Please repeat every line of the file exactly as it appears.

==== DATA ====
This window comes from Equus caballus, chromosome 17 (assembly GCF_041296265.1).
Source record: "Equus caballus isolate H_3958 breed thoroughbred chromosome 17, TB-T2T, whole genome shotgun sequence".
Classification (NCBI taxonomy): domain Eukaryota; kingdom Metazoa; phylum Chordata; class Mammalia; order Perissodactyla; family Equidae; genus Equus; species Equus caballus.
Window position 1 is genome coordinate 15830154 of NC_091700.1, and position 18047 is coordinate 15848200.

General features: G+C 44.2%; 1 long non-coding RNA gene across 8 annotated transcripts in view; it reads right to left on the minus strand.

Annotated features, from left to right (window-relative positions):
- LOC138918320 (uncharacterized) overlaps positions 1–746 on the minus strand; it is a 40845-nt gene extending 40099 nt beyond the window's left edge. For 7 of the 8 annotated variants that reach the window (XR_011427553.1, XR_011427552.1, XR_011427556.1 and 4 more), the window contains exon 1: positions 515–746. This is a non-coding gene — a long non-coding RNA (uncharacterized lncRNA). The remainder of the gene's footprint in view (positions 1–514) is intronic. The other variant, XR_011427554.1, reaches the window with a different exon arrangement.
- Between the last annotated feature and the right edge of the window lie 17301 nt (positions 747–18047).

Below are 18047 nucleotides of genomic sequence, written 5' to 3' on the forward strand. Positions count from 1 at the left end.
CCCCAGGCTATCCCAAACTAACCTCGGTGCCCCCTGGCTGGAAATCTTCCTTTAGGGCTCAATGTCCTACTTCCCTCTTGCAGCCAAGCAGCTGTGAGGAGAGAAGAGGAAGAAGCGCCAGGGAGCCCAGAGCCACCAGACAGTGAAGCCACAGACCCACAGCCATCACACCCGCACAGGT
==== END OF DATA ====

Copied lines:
This window comes from Equus caballus, chromosome 17 (assembly GCF_041296265.1).
Source record: "Equus caballus isolate H_3958 breed thoroughbred chromosome 17, TB-T2T, whole genome shotgun sequence".
Classification (NCBI taxonomy): domain Eukaryota; kingdom Metazoa; phylum Chordata; class Mammalia; order Perissodactyla; family Equidae; genus Equus; species Equus caballus.
Window position 1 is genome coordinate 15830154 of NC_091700.1, and position 18047 is coordinate 15848200.

General features: G+C 44.2%; 1 long non-coding RNA gene across 8 annotated transcripts in view; it reads right to left on the minus strand.

Annotated features, from left to right (window-relative positions):
- LOC138918320 (uncharacterized) overlaps positions 1–746 on the minus strand; it is a 40845-nt gene extending 40099 nt beyond the window's left edge. For 7 of the 8 annotated variants that reach the window (XR_011427553.1, XR_011427552.1, XR_011427556.1 and 4 more), the window contains exon 1: positions 515–746. This is a non-coding gene — a long non-coding RNA (uncharacterized lncRNA). The remainder of the gene's footprint in view (positions 1–514) is intronic. The other variant, XR_011427554.1, reaches the window with a different exon arrangement.
- Between the last annotated feature and the right edge of the window lie 17301 nt (positions 747–18047).

Below are 18047 nucleotides of genomic sequence, written 5' to 3' on the forward strand. Positions count from 1 at the left end.
CCCCAGGCTATCCCAAACTAACCTCGGTGCCCCCTGGCTGGAAATCTTCCTTTAGGGCTCAATGTCCTACTTCCCTCTTGCAGCCAAGCAGCTGTGAGGAGAGAAGAGGAAGAAGCGCCAGGGAGCCCAGAGCCACCAGACAGTGAAGCCACAGACCCACAGCCATCACACCCGCACAGGT